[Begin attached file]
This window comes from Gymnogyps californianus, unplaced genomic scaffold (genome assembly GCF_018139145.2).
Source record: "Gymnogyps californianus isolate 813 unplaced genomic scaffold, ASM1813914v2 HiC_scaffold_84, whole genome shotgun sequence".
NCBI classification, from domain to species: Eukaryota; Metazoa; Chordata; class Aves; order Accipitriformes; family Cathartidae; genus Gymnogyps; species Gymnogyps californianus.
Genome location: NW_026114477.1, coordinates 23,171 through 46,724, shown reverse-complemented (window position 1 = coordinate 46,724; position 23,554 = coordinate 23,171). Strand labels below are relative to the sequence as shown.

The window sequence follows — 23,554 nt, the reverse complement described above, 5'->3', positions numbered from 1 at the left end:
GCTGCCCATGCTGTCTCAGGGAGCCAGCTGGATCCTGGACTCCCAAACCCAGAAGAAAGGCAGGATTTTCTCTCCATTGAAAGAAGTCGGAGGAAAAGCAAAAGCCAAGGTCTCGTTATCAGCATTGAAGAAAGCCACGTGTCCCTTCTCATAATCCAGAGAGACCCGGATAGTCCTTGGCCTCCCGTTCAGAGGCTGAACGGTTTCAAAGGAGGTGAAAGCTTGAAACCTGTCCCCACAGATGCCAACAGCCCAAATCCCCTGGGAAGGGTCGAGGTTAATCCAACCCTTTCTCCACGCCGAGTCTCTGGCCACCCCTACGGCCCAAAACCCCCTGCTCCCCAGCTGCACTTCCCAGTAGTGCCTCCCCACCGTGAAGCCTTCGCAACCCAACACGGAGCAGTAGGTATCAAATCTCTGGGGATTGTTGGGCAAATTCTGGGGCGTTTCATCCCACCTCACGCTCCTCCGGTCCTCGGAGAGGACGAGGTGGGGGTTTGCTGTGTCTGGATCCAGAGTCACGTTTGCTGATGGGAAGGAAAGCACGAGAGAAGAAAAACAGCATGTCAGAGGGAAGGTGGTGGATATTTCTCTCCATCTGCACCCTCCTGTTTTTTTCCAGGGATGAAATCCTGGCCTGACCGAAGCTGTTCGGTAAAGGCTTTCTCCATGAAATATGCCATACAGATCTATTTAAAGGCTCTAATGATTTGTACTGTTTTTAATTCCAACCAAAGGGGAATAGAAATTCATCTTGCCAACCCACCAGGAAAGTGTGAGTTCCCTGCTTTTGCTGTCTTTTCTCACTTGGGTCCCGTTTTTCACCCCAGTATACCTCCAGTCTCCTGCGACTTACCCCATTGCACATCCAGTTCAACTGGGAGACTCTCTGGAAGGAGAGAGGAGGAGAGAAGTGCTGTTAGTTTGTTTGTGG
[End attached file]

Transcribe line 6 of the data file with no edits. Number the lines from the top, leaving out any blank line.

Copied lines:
GCTGCCCATGCTGTCTCAGGGAGCCAGCTGGATCCTGGACTCCCAAACCCAGAAGAAAGGCAGGATTTTCTCTCCATTGAAAGAAGTCGGAGGAAAAGCAAAAGCCAAGGTCTCGTTATCAGCATTGAAGAAAGCCACGTGTCCCTTCTCATAATCCAGAGAGACCCGGATAGTCCTTGGCCTCCCGTTCAGAGGCTGAACGGTTTCAAAGGAGGTGAAAGCTTGAAACCTGTCCCCACAGATGCCAACAGCCCAAATCCCCTGGGAAGGGTCGAGGTTAATCCAACCCTTTCTCCACGCCGAGTCTCTGGCCACCCCTACGGCCCAAAACCCCCTGCTCCCCAGCTGCACTTCCCAGTAGTGCCTCCCCACCGTGAAGCCTTCGCAACCCAACACGGAGCAGTAGGTATCAAATCTCTGGGGATTGTTGGGCAAATTCTGGGGCGTTTCATCCCACCTCACGCTCCTCCGGTCCTCGGAGAGGACGAGGTGGGGGTTTGCTGTGTCTGGATCCAGAGTCACGTTTGCTGATGGGAAGGAAAGCACGAGAGAAGAAAAACAGCATGTCAGAGGGAAGGTGGTGGATATTTCTCTCCATCTGCACCCTCCTGTTTTTTTCCAGGGATGAAATCCTGGCCTGACCGAAGCTGTTCGGTAAAGGCTTTCTCCATGAAATATGCCATACAGATCTATTTAAAGGCTCTAATGATTTGTACTGTTTTTAATTCCAACCAAAGGGGAATAGAAATTCATCTTGCCAACCCACCAGGAAAGTGTGAGTTCCCTGCTTTTGCTGTCTTTTCTCACTTGGGTCCCGTTTTTCACCCCAGTATACCTCCAGTCTCCTGCGACTTACCCCATTGCACATCCAGTTCAACTGGGAGACTCTCTGGAAGGAGAGAGGAGGAGAGAAGTGCTGTTAGTTTGTTTGTGG